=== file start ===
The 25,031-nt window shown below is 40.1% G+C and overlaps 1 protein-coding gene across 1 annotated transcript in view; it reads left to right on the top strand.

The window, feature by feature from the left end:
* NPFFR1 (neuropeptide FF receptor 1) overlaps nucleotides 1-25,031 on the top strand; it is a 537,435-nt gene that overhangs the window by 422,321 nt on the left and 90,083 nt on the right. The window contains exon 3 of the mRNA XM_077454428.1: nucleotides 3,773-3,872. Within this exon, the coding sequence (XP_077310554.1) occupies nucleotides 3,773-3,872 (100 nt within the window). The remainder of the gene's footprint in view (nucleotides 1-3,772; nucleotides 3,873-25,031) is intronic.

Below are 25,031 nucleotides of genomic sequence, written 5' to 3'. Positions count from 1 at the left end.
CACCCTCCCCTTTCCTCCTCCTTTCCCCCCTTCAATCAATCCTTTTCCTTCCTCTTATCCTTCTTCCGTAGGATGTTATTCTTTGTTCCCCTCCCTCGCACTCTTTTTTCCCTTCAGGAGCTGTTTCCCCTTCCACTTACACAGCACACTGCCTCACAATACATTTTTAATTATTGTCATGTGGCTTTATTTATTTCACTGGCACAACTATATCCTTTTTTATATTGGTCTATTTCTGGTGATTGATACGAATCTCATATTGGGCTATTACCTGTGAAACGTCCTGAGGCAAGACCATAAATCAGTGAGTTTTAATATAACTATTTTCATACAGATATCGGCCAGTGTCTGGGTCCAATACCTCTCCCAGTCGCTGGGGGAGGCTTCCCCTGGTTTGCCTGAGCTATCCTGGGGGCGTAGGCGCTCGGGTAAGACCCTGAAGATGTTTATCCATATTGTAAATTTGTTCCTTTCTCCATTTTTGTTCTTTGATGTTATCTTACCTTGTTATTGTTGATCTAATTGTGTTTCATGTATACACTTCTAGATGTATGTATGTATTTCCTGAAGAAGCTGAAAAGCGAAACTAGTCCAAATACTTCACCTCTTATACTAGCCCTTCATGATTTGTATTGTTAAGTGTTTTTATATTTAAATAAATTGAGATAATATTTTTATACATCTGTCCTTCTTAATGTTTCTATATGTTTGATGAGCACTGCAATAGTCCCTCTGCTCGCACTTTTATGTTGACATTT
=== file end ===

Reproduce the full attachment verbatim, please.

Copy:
The 25,031-nt window shown below is 40.1% G+C and overlaps 1 protein-coding gene across 1 annotated transcript in view; it reads left to right on the top strand.

The window, feature by feature from the left end:
* NPFFR1 (neuropeptide FF receptor 1) overlaps nucleotides 1-25,031 on the top strand; it is a 537,435-nt gene that overhangs the window by 422,321 nt on the left and 90,083 nt on the right. The window contains exon 3 of the mRNA XM_077454428.1: nucleotides 3,773-3,872. Within this exon, the coding sequence (XP_077310554.1) occupies nucleotides 3,773-3,872 (100 nt within the window). The remainder of the gene's footprint in view (nucleotides 1-3,772; nucleotides 3,873-25,031) is intronic.

Below are 25,031 nucleotides of genomic sequence, written 5' to 3'. Positions count from 1 at the left end.
CACCCTCCCCTTTCCTCCTCCTTTCCCCCCTTCAATCAATCCTTTTCCTTCCTCTTATCCTTCTTCCGTAGGATGTTATTCTTTGTTCCCCTCCCTCGCACTCTTTTTTCCCTTCAGGAGCTGTTTCCCCTTCCACTTACACAGCACACTGCCTCACAATACATTTTTAATTATTGTCATGTGGCTTTATTTATTTCACTGGCACAACTATATCCTTTTTTATATTGGTCTATTTCTGGTGATTGATACGAATCTCATATTGGGCTATTACCTGTGAAACGTCCTGAGGCAAGACCATAAATCAGTGAGTTTTAATATAACTATTTTCATACAGATATCGGCCAGTGTCTGGGTCCAATACCTCTCCCAGTCGCTGGGGGAGGCTTCCCCTGGTTTGCCTGAGCTATCCTGGGGGCGTAGGCGCTCGGGTAAGACCCTGAAGATGTTTATCCATATTGTAAATTTGTTCCTTTCTCCATTTTTGTTCTTTGATGTTATCTTACCTTGTTATTGTTGATCTAATTGTGTTTCATGTATACACTTCTAGATGTATGTATGTATTTCCTGAAGAAGCTGAAAAGCGAAACTAGTCCAAATACTTCACCTCTTATACTAGCCCTTCATGATTTGTATTGTTAAGTGTTTTTATATTTAAATAAATTGAGATAATATTTTTATACATCTGTCCTTCTTAATGTTTCTATATGTTTGATGAGCACTGCAATAGTCCCTCTGCTCGCACTTTTATGTTGACATTT